Monday, September 5, 2011
GCCI Boss: Information Sharing Nurtures “Openness and Transparency”
Mr. Bai Matarr Drammeh, the President of The Gambia Chamber of Commerce and Industry (GCCI), has told governmental officials, members of the Civil Society Organisations and development partners that it is through the sharing of information on state activities and operations, there could be transparency in the country.
Drammeh was presenting a paper at the launch of the maiden TANGO policy dialogues held at the TANGO Conference hall in Fajara ‘M’ Section.
In his exposition, Drammeh remarked that sharing of information would effectively nurture “openness and transparency” which, he underlined, are crucial to government’s mandate and would again contribute to sustainable economic development and social progress of its citizenry.
For national development to be meaningful, GCCI Prexy charged, effective and result in poverty reduction, adequate policies would be required to institute a system of state disclosure and access to information.
The private sector, he further told his audience, are concerned with multiple sets of actions and commitments conducive to investment especially in the production sectors. Such, he pointed out, are the basics of social and economic development; and are supported by inclusive government policies for economic growth through the development of productive and trade capacities.
Drammeh cited the critical ingredients of productive capacity development as finance, knowledge, energy, physical infrastructure and water.
In order to build productive capacity as a nation, he said there must be incorporate adequate policies in three economic sectors: agriculture, industry, and services.
And the other critical areas are energy, institutional and legislative framework for business, private sector development,environmental policies and decent employment. In this way, he is optimistic that employment opportunities would be available, while adding that, that would guarantee inclusive development, income gains, employment and access to health,education and relevant infrastructure both physical and institutional. Buttressing his presentation on energy and agriculture, the GCCI boss stated that adequate policies would be required to improve the welfare of the Gambian population by improving access to affordable and reliable modern energy services.
“Any national policy dialogue that does not recognise energy as the single most important ingredient for adequate development and global competitiveness, will be spinning its wheels on the same spot foot the long term,” said GCCI head.
Quoting the ADB Group, Drammeh said the lack of access to modern energy for industrial use impedes enterprise start-up and expansion of opportunities.
He continued,“It undermines competitiveness and access to market thus preventing income generation which is essential for the financial sustainability of the energy sector.”
Drammeh positioned that with improvements in energy production and transmission, technology offers great potential for mitigating negative effects on the sector. Meeting urgent energy, he said, is the prime objective, and that it is necessary to take into account environment and climate change concerns to enable the country to gradually embark on a sustainable low carbon growth path.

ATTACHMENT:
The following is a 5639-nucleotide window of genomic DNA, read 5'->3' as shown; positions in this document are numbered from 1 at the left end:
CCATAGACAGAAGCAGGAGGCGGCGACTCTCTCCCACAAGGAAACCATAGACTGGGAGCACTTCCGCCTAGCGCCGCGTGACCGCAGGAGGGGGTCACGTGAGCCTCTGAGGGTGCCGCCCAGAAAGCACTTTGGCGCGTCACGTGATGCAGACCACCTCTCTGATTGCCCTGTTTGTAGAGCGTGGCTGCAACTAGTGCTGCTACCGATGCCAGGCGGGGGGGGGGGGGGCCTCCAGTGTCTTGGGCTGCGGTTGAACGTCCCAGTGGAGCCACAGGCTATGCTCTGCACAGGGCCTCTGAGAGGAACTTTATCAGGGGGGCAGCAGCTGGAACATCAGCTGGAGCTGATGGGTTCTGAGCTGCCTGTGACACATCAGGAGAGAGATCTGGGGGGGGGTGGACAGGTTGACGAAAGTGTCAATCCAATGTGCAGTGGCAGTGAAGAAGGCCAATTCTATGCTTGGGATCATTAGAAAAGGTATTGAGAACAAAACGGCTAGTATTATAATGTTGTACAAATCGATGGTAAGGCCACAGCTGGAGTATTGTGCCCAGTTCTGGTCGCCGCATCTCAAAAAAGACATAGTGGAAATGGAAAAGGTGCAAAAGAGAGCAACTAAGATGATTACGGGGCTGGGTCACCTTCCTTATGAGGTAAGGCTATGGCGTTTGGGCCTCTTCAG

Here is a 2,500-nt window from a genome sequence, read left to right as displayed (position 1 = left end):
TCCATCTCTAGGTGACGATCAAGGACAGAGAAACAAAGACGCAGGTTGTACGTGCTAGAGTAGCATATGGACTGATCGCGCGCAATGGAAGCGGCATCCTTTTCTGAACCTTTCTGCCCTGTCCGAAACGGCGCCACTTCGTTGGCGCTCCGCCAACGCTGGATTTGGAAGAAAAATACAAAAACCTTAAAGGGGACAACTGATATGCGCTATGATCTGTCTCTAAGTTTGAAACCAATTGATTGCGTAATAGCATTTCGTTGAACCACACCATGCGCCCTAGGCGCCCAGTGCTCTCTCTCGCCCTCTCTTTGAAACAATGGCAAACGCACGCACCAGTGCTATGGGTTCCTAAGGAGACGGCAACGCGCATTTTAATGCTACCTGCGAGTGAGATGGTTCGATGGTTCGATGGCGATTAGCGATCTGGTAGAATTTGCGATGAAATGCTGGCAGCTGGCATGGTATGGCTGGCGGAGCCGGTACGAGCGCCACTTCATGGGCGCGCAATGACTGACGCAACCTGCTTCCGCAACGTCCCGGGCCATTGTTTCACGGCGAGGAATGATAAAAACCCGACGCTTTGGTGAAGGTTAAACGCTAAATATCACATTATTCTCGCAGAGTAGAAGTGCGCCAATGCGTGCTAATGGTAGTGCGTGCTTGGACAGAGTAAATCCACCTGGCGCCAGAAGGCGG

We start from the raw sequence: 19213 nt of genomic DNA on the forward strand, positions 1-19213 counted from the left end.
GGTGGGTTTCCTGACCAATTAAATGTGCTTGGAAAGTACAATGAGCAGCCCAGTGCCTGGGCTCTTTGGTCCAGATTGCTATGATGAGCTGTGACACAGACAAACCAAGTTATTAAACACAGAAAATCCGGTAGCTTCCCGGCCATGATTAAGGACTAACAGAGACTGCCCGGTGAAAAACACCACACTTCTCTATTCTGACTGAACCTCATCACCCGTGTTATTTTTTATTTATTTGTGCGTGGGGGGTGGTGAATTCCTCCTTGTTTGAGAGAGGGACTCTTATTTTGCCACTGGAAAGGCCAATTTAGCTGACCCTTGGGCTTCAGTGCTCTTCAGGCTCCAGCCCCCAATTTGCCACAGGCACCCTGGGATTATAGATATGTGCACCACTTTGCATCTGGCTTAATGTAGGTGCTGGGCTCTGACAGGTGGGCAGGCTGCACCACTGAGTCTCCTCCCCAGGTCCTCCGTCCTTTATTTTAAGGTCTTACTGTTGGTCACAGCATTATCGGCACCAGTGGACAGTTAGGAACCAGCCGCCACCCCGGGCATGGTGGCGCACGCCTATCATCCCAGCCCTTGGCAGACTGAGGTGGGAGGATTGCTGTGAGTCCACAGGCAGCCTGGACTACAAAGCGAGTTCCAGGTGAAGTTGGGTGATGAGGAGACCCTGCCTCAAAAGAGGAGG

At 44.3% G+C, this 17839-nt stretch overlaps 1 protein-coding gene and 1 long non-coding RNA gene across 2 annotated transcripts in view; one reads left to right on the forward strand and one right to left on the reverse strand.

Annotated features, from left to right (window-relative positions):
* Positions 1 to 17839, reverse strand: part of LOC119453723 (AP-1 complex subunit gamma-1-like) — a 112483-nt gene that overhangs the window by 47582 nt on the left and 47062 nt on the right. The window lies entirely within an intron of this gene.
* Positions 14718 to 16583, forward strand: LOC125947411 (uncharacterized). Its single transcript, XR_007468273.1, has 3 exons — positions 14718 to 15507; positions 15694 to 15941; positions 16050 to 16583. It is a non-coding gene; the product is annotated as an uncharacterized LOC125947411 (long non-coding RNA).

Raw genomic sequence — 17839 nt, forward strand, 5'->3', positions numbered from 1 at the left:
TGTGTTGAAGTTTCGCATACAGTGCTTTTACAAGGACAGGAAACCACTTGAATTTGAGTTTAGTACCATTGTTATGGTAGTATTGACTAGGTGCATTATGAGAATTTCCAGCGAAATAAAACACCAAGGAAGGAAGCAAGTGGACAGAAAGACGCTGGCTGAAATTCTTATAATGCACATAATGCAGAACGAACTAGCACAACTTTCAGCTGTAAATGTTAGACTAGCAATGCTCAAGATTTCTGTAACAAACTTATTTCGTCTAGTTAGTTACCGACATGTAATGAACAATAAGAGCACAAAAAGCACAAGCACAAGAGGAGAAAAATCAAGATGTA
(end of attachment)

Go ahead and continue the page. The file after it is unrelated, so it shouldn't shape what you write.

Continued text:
This would require scalling up investments in the energy sector to increase generation capacity.
While private sources have been playing an increasingly important role in financing energy investments, a large share of the long-term energy investment will need to be covered from public sources, he opined.
Drammeh sees agriculture as the largest employing sector in The Gambia ,adding that development of agriculture should be done in a way which facilitates the diversification of our economy and structural transformation in order to address mass poverty and the expansion of employment opportunities.
Despite many and complex obstacles the country faced, GCCI President believed there is considerable scope for successful economic activity in non traditional exports such as horticulture, fishing and tourism which have significant growth potential.
However, national policies and measures implemented in Low Developing Countries (LDCs) have not generated the form and quality of growth that can prevent them from global marginisation.
Hence, there is a need for a paradigm shift in development policies and strategies in our countries, he suggested.
Noting that a critical issue with regard to national policies is the role of the state, he went on to add that one basic function of the state is to ensure peace.
“The private sector operates best under peaceful circumstances,” according to him, stating that pragmatism and predictability are also crucial.
Therefore, the pendulum, predictability, pragmatism, peace, public goods, and private sector (the 6Ps), he pointed out, provide the basic for a broad understanding for developing productive of national capacities in which the state has an important development role. He concluded by saying that as far as trade is concerned, the development of productive capacities and building of international competitiveness could be assisted through commercially meaningful duty free and quota free market access for private products.